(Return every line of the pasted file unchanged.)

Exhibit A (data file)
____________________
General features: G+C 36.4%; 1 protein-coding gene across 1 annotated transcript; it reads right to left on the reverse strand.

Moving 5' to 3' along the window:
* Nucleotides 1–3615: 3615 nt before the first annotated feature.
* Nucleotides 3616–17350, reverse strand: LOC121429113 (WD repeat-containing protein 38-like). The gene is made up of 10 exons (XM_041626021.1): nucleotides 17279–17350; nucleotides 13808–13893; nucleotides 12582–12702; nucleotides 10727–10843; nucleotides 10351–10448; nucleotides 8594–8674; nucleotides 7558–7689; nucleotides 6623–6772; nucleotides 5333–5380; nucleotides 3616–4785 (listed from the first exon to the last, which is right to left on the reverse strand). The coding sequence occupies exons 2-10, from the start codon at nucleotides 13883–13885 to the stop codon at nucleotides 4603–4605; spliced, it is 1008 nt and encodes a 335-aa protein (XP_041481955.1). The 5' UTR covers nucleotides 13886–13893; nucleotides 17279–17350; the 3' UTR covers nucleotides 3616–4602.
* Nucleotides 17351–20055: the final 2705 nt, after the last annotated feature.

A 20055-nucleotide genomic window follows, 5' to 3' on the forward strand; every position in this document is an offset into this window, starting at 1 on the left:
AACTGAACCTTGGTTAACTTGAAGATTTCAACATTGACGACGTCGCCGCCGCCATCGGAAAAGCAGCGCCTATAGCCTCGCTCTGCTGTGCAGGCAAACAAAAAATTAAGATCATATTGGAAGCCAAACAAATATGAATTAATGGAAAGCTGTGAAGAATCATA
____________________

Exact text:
General features: G+C 36.4%; 1 protein-coding gene across 1 annotated transcript; it reads right to left on the reverse strand.

Moving 5' to 3' along the window:
* Nucleotides 1–3615: 3615 nt before the first annotated feature.
* Nucleotides 3616–17350, reverse strand: LOC121429113 (WD repeat-containing protein 38-like). The gene is made up of 10 exons (XM_041626021.1): nucleotides 17279–17350; nucleotides 13808–13893; nucleotides 12582–12702; nucleotides 10727–10843; nucleotides 10351–10448; nucleotides 8594–8674; nucleotides 7558–7689; nucleotides 6623–6772; nucleotides 5333–5380; nucleotides 3616–4785 (listed from the first exon to the last, which is right to left on the reverse strand). The coding sequence occupies exons 2-10, from the start codon at nucleotides 13883–13885 to the stop codon at nucleotides 4603–4605; spliced, it is 1008 nt and encodes a 335-aa protein (XP_041481955.1). The 5' UTR covers nucleotides 13886–13893; nucleotides 17279–17350; the 3' UTR covers nucleotides 3616–4602.
* Nucleotides 17351–20055: the final 2705 nt, after the last annotated feature.

A 20055-nucleotide genomic window follows, 5' to 3' on the forward strand; every position in this document is an offset into this window, starting at 1 on the left:
AACTGAACCTTGGTTAACTTGAAGATTTCAACATTGACGACGTCGCCGCCGCCATCGGAAAAGCAGCGCCTATAGCCTCGCTCTGCTGTGCAGGCAAACAAAAAATTAAGATCATATTGGAAGCCAAACAAATATGAATTAATGGAAAGCTGTGAAGAATCATA